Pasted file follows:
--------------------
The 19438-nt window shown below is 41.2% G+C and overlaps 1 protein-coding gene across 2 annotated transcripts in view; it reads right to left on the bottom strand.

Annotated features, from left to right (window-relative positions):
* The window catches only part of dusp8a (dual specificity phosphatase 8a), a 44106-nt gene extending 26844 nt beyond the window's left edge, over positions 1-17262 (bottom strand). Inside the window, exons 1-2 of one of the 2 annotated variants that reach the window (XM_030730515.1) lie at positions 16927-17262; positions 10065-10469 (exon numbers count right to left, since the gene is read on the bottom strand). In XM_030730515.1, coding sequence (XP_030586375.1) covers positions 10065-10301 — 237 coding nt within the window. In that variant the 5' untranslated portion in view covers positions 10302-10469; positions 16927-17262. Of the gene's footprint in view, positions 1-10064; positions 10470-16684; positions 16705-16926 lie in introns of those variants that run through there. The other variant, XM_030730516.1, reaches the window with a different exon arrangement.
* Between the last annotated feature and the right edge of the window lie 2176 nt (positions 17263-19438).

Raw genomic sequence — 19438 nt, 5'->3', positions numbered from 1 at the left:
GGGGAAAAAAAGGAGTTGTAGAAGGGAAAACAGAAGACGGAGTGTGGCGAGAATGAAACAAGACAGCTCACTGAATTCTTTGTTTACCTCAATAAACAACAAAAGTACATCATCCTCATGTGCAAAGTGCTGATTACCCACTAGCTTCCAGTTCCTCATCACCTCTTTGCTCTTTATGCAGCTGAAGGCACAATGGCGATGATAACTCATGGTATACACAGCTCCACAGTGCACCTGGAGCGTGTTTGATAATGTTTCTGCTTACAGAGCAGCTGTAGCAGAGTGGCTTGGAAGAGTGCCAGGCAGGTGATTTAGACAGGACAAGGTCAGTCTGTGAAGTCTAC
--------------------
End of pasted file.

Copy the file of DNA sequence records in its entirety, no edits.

The 19438-nt window shown below is 41.2% G+C and overlaps 1 protein-coding gene across 2 annotated transcripts in view; it reads right to left on the bottom strand.

Annotated features, from left to right (window-relative positions):
* The window catches only part of dusp8a (dual specificity phosphatase 8a), a 44106-nt gene extending 26844 nt beyond the window's left edge, over positions 1-17262 (bottom strand). Inside the window, exons 1-2 of one of the 2 annotated variants that reach the window (XM_030730515.1) lie at positions 16927-17262; positions 10065-10469 (exon numbers count right to left, since the gene is read on the bottom strand). In XM_030730515.1, coding sequence (XP_030586375.1) covers positions 10065-10301 — 237 coding nt within the window. In that variant the 5' untranslated portion in view covers positions 10302-10469; positions 16927-17262. Of the gene's footprint in view, positions 1-10064; positions 10470-16684; positions 16705-16926 lie in introns of those variants that run through there. The other variant, XM_030730516.1, reaches the window with a different exon arrangement.
* Between the last annotated feature and the right edge of the window lie 2176 nt (positions 17263-19438).

Raw genomic sequence — 19438 nt, 5'->3', positions numbered from 1 at the left:
GGGGAAAAAAAGGAGTTGTAGAAGGGAAAACAGAAGACGGAGTGTGGCGAGAATGAAACAAGACAGCTCACTGAATTCTTTGTTTACCTCAATAAACAACAAAAGTACATCATCCTCATGTGCAAAGTGCTGATTACCCACTAGCTTCCAGTTCCTCATCACCTCTTTGCTCTTTATGCAGCTGAAGGCACAATGGCGATGATAACTCATGGTATACACAGCTCCACAGTGCACCTGGAGCGTGTTTGATAATGTTTCTGCTTACAGAGCAGCTGTAGCAGAGTGGCTTGGAAGAGTGCCAGGCAGGTGATTTAGACAGGACAAGGTCAGTCTGTGAAGTCTAC